CHF 2009: Laughter
Jennifer Greenhill: Humor in Postbellum American Art
Terra Foundation Lecture in American Art
Recorded on November 14, 2009.
The market for humor expanded rapidly in the United States in the years following the Civil War. By the 1890s, this taste for comedy had erupted into a “plague of jocularity,” as one writer put it, and prompted art critics to try to contain it in the realm of so-called high art. But why was humor so threatening? What kinds of humor were out of bounds and for whom? Jennifer Greenhill, who teaches the history of American art at the University of Illinois, College of Fine and Applied Arts, discusses the artists who walked the line between levity and gravity. Through techniques adopted from the platform comedians of the day—such as Mark Twain and Artemus Ward—these visual humorists struck the funny bone by playing it straight.
This annual lecture recognizes a generous multiyear grant from the Terra Foundation for American Art. The Terra Foundation is dedicated to fostering the exploration, understanding, and enjoyment of the visual arts in the United States for national and international audiences.
Pictured above, painting Enoch Wood Perry (Talking It Over) 1872.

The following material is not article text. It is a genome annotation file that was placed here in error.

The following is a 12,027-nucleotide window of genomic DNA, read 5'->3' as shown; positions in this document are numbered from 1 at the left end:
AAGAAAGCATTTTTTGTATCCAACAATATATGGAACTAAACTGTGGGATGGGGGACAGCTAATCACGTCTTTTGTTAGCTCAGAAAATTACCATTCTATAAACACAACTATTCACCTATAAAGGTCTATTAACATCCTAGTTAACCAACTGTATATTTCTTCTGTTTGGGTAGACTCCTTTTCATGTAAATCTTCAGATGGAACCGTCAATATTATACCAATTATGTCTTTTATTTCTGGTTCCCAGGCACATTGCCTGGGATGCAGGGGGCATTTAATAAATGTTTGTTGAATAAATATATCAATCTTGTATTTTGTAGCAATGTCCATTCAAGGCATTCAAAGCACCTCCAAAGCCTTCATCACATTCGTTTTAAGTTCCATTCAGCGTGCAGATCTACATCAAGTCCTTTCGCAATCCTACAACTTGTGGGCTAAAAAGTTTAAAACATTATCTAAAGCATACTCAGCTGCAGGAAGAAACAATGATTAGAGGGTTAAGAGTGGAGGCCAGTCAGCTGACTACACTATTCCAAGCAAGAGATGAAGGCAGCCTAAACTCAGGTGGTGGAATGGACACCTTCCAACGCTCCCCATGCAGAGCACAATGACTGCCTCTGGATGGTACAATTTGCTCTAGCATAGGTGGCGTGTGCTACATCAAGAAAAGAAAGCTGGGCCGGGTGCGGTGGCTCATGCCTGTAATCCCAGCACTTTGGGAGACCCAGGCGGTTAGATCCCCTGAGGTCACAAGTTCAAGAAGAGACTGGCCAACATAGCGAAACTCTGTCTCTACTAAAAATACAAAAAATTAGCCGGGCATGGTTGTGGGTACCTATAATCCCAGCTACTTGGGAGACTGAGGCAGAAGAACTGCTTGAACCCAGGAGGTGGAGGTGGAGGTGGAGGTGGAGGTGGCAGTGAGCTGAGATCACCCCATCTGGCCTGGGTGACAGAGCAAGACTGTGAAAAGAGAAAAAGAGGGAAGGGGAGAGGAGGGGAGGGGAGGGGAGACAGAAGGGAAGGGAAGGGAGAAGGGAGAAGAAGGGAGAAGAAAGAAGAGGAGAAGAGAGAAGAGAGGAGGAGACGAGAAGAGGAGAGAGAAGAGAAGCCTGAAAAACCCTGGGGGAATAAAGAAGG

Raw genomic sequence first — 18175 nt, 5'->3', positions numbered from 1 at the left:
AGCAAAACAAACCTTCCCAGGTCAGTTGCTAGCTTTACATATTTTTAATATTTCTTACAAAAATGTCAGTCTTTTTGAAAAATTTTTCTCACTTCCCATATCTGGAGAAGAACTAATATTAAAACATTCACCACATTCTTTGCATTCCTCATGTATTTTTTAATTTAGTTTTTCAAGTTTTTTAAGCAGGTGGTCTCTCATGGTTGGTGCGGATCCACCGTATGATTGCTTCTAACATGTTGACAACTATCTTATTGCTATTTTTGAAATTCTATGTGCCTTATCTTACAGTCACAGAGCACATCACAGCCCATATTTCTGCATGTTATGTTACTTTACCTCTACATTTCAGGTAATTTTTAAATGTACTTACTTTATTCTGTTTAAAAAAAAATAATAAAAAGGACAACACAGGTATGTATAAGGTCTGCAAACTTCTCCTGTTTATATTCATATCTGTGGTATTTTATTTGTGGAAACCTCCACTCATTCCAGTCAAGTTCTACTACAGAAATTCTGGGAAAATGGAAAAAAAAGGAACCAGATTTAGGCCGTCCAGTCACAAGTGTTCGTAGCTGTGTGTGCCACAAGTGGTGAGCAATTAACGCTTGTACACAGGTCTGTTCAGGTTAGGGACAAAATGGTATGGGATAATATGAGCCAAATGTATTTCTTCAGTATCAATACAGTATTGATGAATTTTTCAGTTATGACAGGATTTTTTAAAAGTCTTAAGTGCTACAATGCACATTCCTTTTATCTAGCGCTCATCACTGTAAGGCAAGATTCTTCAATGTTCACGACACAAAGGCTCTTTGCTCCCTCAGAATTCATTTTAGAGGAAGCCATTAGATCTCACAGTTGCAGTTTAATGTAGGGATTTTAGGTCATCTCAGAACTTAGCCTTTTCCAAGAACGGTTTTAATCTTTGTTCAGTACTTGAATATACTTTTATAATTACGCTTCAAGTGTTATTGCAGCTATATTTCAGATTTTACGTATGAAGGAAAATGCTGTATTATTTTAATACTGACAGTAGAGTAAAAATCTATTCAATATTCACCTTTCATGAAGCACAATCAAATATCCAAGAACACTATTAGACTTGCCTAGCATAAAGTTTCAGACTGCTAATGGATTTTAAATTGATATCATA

Jennifer Greenhill teaches art history at The School of Art and Design at the University of Illinois at Urbana-Champaign. She specializes in nineteenth-century American visual and material culture. Greenhill is currently at work on a study of American visual humor and the culture of art in the United States after the Civil War and a co-edited collection of dialogues between leading scholars of American art on the subject of interpretive practice.
CHF Suggests Related links and resources for further study
- Only Pictures?
- Artists Art Spiegelman and Joe Sacco on the controversial Dutch cartoons
- Garry Trudeau's Doonesbury
- More visual art treading the wavering line between laughter and (according to some) insensitivity
- Works by Mark Twain
- Adventures of Tom Sawyer, Huckleberry Finn, and others